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NASA Administrator Jim Bridenstine Serious About Returning to the Moon

Accepted submission by takyon at 2018-05-09 01:07:12
Techonomics

NASA chief on Moon return: "This will not be Lucy and the football again" [arstechnica.com]

In 1989, President George H.W. Bush announced the Space Exploration Initiative, a long-range commitment toward the human exploration of deep space, beginning with a return to the Moon. "Major parts of that policy went forward, but establishing permanence on the Moon was abandoned," Bridenstine said Tuesday. Then, in 2004, President George W. Bush announced a bold plan to send humans back to the Moon, where they would learn how to operate in deep space and then go on to Mars. This became the Constellation program. Again, major parts of that policy went forward, Bridenstine said. But NASA abandoned the drive back to the Moon.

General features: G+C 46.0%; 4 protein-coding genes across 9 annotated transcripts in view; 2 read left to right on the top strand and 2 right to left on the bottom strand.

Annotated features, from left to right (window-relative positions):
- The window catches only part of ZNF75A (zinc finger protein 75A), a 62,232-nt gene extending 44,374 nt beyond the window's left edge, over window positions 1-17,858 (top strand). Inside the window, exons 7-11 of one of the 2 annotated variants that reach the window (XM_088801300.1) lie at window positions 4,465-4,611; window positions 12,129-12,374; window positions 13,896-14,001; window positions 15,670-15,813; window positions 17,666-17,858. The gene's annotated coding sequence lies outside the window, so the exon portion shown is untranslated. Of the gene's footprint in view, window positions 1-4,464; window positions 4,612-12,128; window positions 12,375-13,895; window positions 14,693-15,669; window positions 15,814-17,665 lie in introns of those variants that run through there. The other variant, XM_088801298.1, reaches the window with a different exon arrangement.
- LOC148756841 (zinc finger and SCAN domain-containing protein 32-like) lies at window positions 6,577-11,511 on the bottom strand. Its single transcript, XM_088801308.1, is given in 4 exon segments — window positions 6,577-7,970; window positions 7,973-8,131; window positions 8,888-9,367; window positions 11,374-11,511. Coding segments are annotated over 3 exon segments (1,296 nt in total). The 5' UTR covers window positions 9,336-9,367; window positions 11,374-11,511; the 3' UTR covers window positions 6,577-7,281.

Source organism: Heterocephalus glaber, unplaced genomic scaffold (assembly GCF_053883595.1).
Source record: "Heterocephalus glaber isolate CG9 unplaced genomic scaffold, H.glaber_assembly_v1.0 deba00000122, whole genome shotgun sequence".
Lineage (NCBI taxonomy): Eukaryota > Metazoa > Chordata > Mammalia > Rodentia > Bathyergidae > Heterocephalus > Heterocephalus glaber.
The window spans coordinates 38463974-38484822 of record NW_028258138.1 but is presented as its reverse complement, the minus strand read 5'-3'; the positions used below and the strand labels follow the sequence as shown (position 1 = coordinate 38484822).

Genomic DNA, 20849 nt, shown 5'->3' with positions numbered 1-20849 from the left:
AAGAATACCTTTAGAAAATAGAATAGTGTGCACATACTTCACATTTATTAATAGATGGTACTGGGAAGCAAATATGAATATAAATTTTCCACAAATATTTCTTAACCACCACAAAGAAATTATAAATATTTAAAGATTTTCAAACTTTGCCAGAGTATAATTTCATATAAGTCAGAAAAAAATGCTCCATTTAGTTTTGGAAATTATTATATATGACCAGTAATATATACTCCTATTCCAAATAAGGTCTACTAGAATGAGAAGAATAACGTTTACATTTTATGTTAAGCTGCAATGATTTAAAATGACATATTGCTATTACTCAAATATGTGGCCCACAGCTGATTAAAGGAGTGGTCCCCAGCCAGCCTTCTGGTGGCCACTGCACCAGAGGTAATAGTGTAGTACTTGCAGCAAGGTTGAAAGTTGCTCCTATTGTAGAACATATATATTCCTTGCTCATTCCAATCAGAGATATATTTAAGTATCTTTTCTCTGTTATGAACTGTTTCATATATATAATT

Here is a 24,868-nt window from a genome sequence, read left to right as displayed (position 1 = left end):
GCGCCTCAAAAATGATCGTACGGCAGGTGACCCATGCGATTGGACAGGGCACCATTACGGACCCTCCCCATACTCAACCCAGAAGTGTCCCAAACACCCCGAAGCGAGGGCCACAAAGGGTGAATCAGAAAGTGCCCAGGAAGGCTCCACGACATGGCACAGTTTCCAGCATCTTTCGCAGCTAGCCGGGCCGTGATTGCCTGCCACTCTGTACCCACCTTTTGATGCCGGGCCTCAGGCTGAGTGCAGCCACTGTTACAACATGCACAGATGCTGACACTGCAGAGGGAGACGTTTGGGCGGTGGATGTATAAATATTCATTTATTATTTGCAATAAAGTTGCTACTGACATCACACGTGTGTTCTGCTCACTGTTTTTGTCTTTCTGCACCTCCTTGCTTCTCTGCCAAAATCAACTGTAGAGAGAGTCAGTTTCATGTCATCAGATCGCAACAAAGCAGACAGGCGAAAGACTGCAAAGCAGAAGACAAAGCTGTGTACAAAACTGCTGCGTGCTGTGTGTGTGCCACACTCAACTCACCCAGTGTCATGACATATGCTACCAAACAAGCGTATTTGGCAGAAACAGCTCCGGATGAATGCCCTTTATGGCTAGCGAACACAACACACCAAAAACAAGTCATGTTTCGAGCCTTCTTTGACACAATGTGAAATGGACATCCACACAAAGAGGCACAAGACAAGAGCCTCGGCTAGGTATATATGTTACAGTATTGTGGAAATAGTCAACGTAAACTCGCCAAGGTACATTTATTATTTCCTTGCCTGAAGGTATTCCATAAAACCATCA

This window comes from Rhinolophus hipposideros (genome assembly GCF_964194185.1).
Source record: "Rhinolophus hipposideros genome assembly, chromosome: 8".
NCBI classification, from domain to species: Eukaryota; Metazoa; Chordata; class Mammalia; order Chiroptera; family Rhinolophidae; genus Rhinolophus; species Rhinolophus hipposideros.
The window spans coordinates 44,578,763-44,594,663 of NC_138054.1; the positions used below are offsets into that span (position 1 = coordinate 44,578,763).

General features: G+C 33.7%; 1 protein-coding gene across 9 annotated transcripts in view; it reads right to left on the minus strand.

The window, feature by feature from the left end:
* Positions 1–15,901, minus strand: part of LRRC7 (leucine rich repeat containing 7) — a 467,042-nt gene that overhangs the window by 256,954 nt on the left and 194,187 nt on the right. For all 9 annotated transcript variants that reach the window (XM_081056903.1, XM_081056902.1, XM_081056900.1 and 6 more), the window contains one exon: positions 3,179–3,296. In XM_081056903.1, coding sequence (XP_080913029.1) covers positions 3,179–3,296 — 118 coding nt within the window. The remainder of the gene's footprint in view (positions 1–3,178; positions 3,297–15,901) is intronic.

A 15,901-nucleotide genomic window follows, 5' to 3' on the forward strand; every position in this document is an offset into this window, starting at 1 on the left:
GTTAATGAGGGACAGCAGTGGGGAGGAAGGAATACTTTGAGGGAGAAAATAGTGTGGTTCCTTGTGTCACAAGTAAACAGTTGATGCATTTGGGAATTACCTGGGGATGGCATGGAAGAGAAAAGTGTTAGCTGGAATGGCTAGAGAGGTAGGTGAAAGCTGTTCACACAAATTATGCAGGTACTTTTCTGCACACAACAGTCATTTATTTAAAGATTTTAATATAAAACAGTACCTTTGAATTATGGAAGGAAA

Before the US Senate confirmed pilot and former congressman Bridenstine, the Trump administration announced a plan [arstechnica.com] to send humans back to the Moon. "To many, this may sound similar to our previous attempts to get to the Moon," Bridenstine said Tuesday. "However, times have changed. This will not be Lucy and the football again."

How have times changed? During his brief address, Bridenstine listed several technologies that he believes have lowered the cost of a lunar return. These include the miniaturization of electronics that will allow for smaller robotic vehicles, the decreasing costs of launch, private investment in spaceflight, commercial interest in lunar resources, and new ways of government contracting. (Bridenstine did not mention the Space Launch System rocket or the Orion spacecraft).

The speech was only a few minutes long, so I wouldn't read too much into the absence of SLS/Orion. But it's no secret that BFR [wikipedia.org] could deliver 150 metric tons to the Moon or Mars by using in-orbit refueling, vs. a lot less when using the expensive SLS.

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